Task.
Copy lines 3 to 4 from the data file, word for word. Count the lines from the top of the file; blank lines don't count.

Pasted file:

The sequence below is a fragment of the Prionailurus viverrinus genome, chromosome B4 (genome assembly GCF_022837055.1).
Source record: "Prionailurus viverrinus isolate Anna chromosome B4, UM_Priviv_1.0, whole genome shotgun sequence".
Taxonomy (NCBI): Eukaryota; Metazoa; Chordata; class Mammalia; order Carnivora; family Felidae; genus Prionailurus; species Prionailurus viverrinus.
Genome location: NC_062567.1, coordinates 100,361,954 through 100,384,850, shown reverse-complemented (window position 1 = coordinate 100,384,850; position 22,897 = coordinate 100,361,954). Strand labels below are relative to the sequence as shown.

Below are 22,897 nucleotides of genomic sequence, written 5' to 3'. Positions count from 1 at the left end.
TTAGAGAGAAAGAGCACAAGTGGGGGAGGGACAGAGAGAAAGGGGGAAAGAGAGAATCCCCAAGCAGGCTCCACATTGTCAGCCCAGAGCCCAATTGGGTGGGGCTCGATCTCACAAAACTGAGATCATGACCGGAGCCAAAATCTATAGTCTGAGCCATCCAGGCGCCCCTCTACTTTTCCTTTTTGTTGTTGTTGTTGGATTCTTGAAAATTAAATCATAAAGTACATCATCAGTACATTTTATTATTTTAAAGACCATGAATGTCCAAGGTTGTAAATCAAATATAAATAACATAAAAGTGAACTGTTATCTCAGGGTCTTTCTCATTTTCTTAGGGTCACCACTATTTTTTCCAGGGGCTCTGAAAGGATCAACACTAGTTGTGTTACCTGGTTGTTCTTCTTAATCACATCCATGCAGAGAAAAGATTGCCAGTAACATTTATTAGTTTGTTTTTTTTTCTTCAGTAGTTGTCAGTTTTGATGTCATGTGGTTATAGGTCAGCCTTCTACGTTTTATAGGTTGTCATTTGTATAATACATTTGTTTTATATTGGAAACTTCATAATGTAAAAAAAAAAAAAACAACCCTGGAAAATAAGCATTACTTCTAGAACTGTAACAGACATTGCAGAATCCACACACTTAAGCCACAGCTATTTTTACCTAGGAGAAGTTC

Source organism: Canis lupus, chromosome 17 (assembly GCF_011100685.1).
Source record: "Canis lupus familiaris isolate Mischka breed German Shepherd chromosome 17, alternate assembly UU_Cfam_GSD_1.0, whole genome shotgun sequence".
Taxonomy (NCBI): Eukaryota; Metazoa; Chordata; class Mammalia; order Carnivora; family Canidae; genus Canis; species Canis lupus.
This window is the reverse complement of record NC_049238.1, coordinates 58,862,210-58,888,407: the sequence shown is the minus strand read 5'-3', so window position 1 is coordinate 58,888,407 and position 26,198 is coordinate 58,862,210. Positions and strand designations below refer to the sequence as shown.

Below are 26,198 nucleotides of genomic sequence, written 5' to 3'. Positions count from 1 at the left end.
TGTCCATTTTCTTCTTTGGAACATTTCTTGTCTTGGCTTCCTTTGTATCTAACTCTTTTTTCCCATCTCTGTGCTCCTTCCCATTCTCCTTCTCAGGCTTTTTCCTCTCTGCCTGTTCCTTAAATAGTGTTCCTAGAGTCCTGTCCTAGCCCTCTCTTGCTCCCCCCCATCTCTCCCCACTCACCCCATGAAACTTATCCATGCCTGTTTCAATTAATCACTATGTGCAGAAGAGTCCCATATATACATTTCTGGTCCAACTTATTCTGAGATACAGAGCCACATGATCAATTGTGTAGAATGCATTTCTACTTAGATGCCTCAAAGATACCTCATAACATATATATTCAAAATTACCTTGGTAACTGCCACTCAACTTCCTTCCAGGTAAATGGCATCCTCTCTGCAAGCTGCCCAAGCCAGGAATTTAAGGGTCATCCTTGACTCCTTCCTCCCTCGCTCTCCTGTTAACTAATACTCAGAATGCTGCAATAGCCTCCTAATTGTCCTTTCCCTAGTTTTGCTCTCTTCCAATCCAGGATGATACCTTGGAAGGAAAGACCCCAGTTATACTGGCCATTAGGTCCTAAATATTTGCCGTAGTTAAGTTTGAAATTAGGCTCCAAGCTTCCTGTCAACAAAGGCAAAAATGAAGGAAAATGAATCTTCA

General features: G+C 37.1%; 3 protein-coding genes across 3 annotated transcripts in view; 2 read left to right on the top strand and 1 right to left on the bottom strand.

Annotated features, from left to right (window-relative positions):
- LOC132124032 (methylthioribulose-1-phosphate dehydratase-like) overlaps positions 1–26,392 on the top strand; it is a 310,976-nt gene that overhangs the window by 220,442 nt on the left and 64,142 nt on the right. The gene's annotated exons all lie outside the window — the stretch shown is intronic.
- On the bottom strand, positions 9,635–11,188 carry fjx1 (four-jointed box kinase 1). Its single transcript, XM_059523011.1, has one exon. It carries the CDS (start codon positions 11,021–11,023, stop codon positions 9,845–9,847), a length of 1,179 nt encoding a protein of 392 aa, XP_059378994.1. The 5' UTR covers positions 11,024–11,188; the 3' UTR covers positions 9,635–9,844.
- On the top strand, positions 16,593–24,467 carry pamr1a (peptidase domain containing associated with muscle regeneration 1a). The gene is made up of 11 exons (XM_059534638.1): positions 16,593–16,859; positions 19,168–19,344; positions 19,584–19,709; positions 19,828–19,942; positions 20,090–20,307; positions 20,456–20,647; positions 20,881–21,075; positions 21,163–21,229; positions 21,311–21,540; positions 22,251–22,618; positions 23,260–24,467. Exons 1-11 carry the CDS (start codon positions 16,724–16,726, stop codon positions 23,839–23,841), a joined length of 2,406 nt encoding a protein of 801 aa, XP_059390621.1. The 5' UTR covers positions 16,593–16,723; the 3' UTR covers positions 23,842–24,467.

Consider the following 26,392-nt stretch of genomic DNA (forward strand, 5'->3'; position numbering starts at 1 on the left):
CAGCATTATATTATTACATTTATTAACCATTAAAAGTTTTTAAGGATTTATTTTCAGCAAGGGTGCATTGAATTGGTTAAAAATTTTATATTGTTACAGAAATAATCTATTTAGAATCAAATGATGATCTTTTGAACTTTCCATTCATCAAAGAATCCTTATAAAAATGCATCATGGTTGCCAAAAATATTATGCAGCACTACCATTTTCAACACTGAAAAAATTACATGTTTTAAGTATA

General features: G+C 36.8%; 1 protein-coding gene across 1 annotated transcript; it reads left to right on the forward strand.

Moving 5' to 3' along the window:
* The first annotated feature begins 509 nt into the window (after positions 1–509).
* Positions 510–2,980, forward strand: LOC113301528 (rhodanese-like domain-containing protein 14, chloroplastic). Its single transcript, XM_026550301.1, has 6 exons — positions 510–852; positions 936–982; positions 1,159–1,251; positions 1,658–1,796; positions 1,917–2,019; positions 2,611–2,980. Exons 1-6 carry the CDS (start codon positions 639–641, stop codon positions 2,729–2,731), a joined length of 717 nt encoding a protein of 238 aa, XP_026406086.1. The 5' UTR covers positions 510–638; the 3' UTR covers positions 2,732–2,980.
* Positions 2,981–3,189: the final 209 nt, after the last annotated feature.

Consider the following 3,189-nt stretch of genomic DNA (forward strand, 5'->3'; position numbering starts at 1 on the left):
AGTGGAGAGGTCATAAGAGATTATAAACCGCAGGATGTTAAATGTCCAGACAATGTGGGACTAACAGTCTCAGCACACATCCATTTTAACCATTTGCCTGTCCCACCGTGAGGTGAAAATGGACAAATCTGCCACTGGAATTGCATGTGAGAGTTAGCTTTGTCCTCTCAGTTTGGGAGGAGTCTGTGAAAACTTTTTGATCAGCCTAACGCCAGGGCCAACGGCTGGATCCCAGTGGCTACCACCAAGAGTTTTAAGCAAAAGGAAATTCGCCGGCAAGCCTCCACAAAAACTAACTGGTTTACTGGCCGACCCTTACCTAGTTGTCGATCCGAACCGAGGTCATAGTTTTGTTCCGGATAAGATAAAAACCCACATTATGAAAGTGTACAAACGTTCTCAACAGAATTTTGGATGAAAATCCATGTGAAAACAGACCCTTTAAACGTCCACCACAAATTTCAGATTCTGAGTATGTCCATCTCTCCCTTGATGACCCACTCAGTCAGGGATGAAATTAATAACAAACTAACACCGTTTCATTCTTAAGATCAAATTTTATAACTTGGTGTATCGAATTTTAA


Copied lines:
Taxonomy (NCBI): Eukaryota; Metazoa; Chordata; class Mammalia; order Carnivora; family Felidae; genus Prionailurus; species Prionailurus viverrinus.
Genome location: NC_062567.1, coordinates 100,361,954 through 100,384,850, shown reverse-complemented (window position 1 = coordinate 100,384,850; position 22,897 = coordinate 100,361,954). Strand labels below are relative to the sequence as shown.